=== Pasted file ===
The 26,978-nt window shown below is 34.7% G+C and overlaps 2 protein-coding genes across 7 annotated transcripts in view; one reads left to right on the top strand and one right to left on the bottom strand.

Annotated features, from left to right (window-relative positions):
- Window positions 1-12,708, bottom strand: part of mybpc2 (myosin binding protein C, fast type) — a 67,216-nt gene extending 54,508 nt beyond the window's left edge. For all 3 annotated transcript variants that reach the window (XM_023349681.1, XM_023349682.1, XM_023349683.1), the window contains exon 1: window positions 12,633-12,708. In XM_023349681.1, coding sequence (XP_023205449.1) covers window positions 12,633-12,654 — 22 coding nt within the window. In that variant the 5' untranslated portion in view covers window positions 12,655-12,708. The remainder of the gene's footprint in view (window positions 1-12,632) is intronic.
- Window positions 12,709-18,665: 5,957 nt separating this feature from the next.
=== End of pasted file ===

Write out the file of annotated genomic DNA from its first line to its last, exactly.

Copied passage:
The 26,978-nt window shown below is 34.7% G+C and overlaps 2 protein-coding genes across 7 annotated transcripts in view; one reads left to right on the top strand and one right to left on the bottom strand.

Annotated features, from left to right (window-relative positions):
- Window positions 1-12,708, bottom strand: part of mybpc2 (myosin binding protein C, fast type) — a 67,216-nt gene extending 54,508 nt beyond the window's left edge. For all 3 annotated transcript variants that reach the window (XM_023349681.1, XM_023349682.1, XM_023349683.1), the window contains exon 1: window positions 12,633-12,708. In XM_023349681.1, coding sequence (XP_023205449.1) covers window positions 12,633-12,654 — 22 coding nt within the window. In that variant the 5' untranslated portion in view covers window positions 12,655-12,708. The remainder of the gene's footprint in view (window positions 1-12,632) is intronic.
- Window positions 12,709-18,665: 5,957 nt separating this feature from the next.